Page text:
ECM 20 may communicate with various vehicle output devices such as status indicators/lights 96, analog displays 98, digital displays 100, and various analog/digital gauges 102. In one embodiment of the present invention, ECM 20 utilizes an industry standard data link 104 to broadcast various status and/or control messages which may include engine speed, accelerator pedal position, vehicle speed, engine warnings or faults, and the like. Preferably, data link 104 conforms to SAE J1939 and SAE J1587 to provide various service, diagnostic, and control information to other engine systems, subsystems, and connected devices such as display 100. Preferably, ECM 20 may include control logic to reduce engine output when exhaust back pressure exceeds a calibratable threshold according to the present invention to reduce or eliminate the potential for engine damage due to excessive back pressure. The ECM 20 may also generate output signals responsive to back pressure, sensed differential pressure or calculated differential pressure across the diesel particulate filter (DPF) to generate proactive system operations. For example, the control may trigger regeneration heaters 181 to control the soot build up, preferably operating them at a predetermined operation cycle or for a predetermined duration, when a threshold level is detected.

A service tool 106 may be periodically connected via data link 104 to program selected parameters stored in ECM 20 and/or receive diagnostic information from ECM 20. Likewise, a computer 108 may be connected with the appropriate software and hardware via data link 104 to transfer information to ECM 20 and receive various information relative to operation of engine 12, and/or vehicle 14.

FIG. 2 is a block diagram illustrating a representative engine control system with associated exhaust detector and emission control devices in communication with an ECM having control logic according to one embodiment of the present invention. Engine 12 includes an intake manifold 122, an exhaust manifold 124, and an exhaust back pressure sensor (EBS) 126. An engine control module (ECM) 20 includes stored data representing instructions and calibration information for controlling engine 120. ECM 20 communicates with various sensors and actuators including EBS 126, EGR flow sensor 130 and EGR temperature sensor 132, for example. ECM 20 preferably controls engine 120 in response to various sensors, including EBS 126. ECM 20 may control one or more engine components or devices in response to increased back pressure indicated by EBS 126 and current operating conditions to reduce or maintain exhaust back pressure at an acceptable level. For example, ECM 20 may control a variable nozzle or variable geometry turbocharger (VGT) 138 and monitor an associated turbo speed sensor 140 and turbo boost sensor as described with reference to FIG. 1. Likewise, engine braking level may be controlled or limited to reduce or prevent excessive exhaust back pressure which may be caused by any of a number of problems.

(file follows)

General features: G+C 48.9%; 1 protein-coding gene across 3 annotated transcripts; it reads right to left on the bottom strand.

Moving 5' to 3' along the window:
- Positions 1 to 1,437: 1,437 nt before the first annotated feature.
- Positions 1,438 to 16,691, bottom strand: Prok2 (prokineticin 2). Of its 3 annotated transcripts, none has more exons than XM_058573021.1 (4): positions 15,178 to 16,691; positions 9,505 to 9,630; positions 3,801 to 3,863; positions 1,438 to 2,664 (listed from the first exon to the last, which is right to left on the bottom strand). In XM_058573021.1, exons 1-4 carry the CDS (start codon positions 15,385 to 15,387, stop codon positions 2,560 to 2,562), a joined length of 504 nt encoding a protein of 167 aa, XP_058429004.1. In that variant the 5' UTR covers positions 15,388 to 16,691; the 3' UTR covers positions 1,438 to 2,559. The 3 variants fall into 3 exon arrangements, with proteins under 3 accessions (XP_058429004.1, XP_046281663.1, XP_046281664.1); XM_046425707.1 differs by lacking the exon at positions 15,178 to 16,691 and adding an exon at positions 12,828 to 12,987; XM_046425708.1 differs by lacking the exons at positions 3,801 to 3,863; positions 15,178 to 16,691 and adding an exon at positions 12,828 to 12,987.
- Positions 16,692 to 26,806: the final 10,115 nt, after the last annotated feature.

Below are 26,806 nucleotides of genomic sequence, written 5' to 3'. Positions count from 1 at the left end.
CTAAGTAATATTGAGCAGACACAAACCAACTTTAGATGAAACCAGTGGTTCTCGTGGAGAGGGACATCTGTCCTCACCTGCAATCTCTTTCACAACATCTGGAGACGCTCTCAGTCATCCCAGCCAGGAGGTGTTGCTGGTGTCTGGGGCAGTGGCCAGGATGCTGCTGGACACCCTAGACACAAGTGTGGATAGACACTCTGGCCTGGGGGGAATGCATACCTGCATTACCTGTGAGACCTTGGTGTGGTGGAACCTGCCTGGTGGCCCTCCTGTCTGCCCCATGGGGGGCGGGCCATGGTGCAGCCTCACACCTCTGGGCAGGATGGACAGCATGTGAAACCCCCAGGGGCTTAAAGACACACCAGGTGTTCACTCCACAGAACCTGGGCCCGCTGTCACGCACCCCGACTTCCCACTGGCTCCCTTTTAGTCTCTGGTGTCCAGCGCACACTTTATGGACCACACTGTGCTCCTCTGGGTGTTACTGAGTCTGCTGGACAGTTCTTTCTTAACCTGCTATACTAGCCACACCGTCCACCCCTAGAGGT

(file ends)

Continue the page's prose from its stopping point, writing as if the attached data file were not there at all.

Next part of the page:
Engine 12 may also include an EGR flow sensor 130 and temperature sensor 132 downstream of an EGR cooler 142 which is connected to the engine coolant circuit 144, which includes a water or coolant pump 146 for circulating engine coolant. An EGR cooler bypass valve (BPV) 148 may be selectively operated by ECM 20 to control temperature of the EGR flow by diverting none, some, or all of the EGR flow from EGR valve 134 around EGR cooler 142.

In operation, ECM 20 controls engine 12 based on current operating conditions and calibration information to reduce or eliminate excessive exhaust back pressure as monitored by EBS 126. In one preferred embodiment, engine 120 is a 6-cylinder compression-ignition internal combustion engine. ECM 20 of the preferred embodiment includes control logic to monitor current engine control parameters and operating conditions and may limit output speed or torque based on exhaust back pressure exceeding a calibratable threshold. Likewise, various engine systems or subsystems may be controlled in an attempt to prevent excessive back pressure.